SECTION 109(B), AS AMENDED, ALSO MAKES IT CLEAR THAT A STATE MAY NOT PERMIT THE TAKING OF MARINE MAMMALS FOR SCIENTIFIC RESEARCH AND PUBLIC DISPLAY PURPOSES UNLESS SUCH TAKING IS DONE BY, OR FOR, THE STATE. MANAGEMENT OF THIS TAKE IS RETAINED AT THE FEDERAL LEVEL EXCEPT THAT, PURSUANT TO SECTION 109(B)(3)(B)(II), THE SECRETARY MAY NOT PERMIT THE REMOVAL OF LIVE ANIMALS FROM A STATE TO WHICH MANAGEMENT AUTHORITY HAS BEEN RETURNED IF THAT STATE DISAPPROVES THE TAKING AS INCONSISTENT WITH ITS PROGRAM. THIS STATE CONSISTENCY DETERMINATION MUST BE MADE WITHIN 30 DAYS OF THE DATE THE PERMIT IS ISSUED. THE COMMITTEE EXPECTS THAT A STATE WILL BE KEPT FULLY INFORMED REGARDING PERMIT APPLICATIONS AND THAT THE STATE WILL MAKE ITS CONSISTENCY FINDING, TO THE MAXIMUM EXTENT PRACTICABLE, PRIOR TO THE PERMIT BEING ISSUED. TO FACILITATE THIS OBJECTIVE THE SECRETARY SHOULD MAKE COPIES OF PERMIT APPLICATIONS AVAILABLE TO THE STATE AS SOON AS THEY ARE RECEIVED BY THE SECRETARY. WHERE THIS IS NOT POSSIBLE, THE STATE SHOULD MAKE ITS CONSISTENCY FINDING PROMPTLY AFTER THE PERMIT IS ISSUED. THE COMMITTEE ALSO EXPECTS THE STATE TO PROVIDE A MECHANISM WHEREBY PERMITTEES CAN REQUEST THE STATE TO RECONSIDER A FINDING THAT THE PERMITTEE BELIEVES TO BE IN ERROR. THE COMMITTEE NOTES THAT THE STATE'S REVIEW AND APPROVAL AUTHORITY ONLY APPLIES TO PERMITS APPROVED AFTER MANAGEMENT AUTHORITY IS RETURNED TO THE STATE. PERMITS APPROVED PRIOR TO THAT TIME ARE NOT SUBJECT TO STATE REVIEW EVEN IF THE TAKING OCCURS AFTER MANAGEMENT AUTHORITY IS RETURNED. FINALLY, THE COMMITTEE WISHES TO MAKE IT CLEAR THAT ONCE STATE APPROVAL IS GIVEN, IT IS VALID FOR THE DURATION OF THE PERMIT.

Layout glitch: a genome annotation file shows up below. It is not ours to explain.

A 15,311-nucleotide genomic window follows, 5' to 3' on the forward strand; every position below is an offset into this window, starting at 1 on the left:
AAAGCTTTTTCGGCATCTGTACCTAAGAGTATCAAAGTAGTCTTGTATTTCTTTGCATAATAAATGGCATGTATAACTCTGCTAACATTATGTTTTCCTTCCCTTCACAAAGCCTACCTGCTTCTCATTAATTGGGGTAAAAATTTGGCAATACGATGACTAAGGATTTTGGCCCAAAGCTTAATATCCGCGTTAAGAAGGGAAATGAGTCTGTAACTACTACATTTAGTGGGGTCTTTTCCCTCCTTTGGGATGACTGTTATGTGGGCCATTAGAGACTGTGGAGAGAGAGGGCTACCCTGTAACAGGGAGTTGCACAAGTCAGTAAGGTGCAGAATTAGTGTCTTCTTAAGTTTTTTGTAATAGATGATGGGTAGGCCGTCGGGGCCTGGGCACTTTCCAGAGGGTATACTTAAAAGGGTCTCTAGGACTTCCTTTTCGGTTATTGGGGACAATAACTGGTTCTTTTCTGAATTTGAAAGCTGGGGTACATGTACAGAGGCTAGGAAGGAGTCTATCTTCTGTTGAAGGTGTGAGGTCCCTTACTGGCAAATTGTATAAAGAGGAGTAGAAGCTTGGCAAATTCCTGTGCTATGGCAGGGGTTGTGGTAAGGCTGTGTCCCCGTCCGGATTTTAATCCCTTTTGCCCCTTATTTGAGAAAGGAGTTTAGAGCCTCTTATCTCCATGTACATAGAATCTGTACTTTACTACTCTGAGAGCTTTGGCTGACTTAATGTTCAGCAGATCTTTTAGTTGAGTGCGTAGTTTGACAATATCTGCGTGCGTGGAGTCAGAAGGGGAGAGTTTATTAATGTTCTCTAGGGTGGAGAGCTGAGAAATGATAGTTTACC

THE COMMITTEE WISHES TO EMPHASIZE THAT SECTION 109(B)(2), AS AMENDED, SPECIFICALLY PROVIDES THAT UNTIL THE STATE DETERMINATION OF A SPECIES' OPTIMUM SUSTAINABLE POPULATION AND THE MAXIMUM ALLOWABLE TAKE IS FINAL AND IMPLEMENTED, THE STATE PROGRAM SHALL NOT APPLY WITH RESPECT TO THE TAKING OF THAT SPECIES AND THE SECRETARY SHALL CONTINUE TO REGULATE ALL TAKING CONSISTENT WITH THE ACT. HOWEVER, PURSUANT TO SECTION 109(B)(3), AFTER THESE DETERMINATIONS ARE FINAL AND IMPLEMENTED UNDER STATE LAW AND AFTER A COOPERATIVE ALLOCATION AGREEMENT, IF REQUIRED, IS IMPLEMENTED, THE STATE'S OPTIMUM SUSTAINABLE POPULATION AND MAXIMUM TAKE DETERMINATIONS SHALL BE TREATED, FOR PURPOSES OF APPLYING THIS TITLE BEYOND THE TERRITORY OF THE STATE, AS A SECTION 103 FEDERAL WAIVER OF THE MORATORIUM ON TAKING WITHIN THE FISHERY CONSERVATION ZONE. WHERE MANAGEMENT AUTHORITY HAS BEEN RETURNED TO THE STATE AND WHERE THE REQUIRED DETERMINATIONS AND AGREEMENTS HAVE BEEN MADE, THE STATE WILL HAVE EXCLUSIVE AUTHORITY TO MANAGE MARINE MAMMALS WITHIN THE STATE, INCLUDING ITS TERRITORIAL WATERS, EXCEPT FOR SCIENTIFIC AND PUBLIC DISPLAY TAKINGS DESCRIBED ABOVE. SECTION 109(B)(3)(B) IS INTENDED TO MAKE THIS EXPLICIT.

SECTION 4(A) FURTHER AMENDS SECTION 109 BY ADDING A NEW SUBSECTION (C). NEW SUBSECTION (C) SETS FORTH THE PROCESS A STATE MUST COMPLETE BEFORE ANY DETERMINATION OF THE OPTIMUM SUSTAINABLE POPULATION AND THE MAXIMUM ALLOWABLE TAKE FOR A MARINE MAMMAL SPECIES IS FINAL UNDER SECTION 109(B). THE PROCESS REQUIRED MUST COMPLY WITH THE FOLLOWING STANDARDS: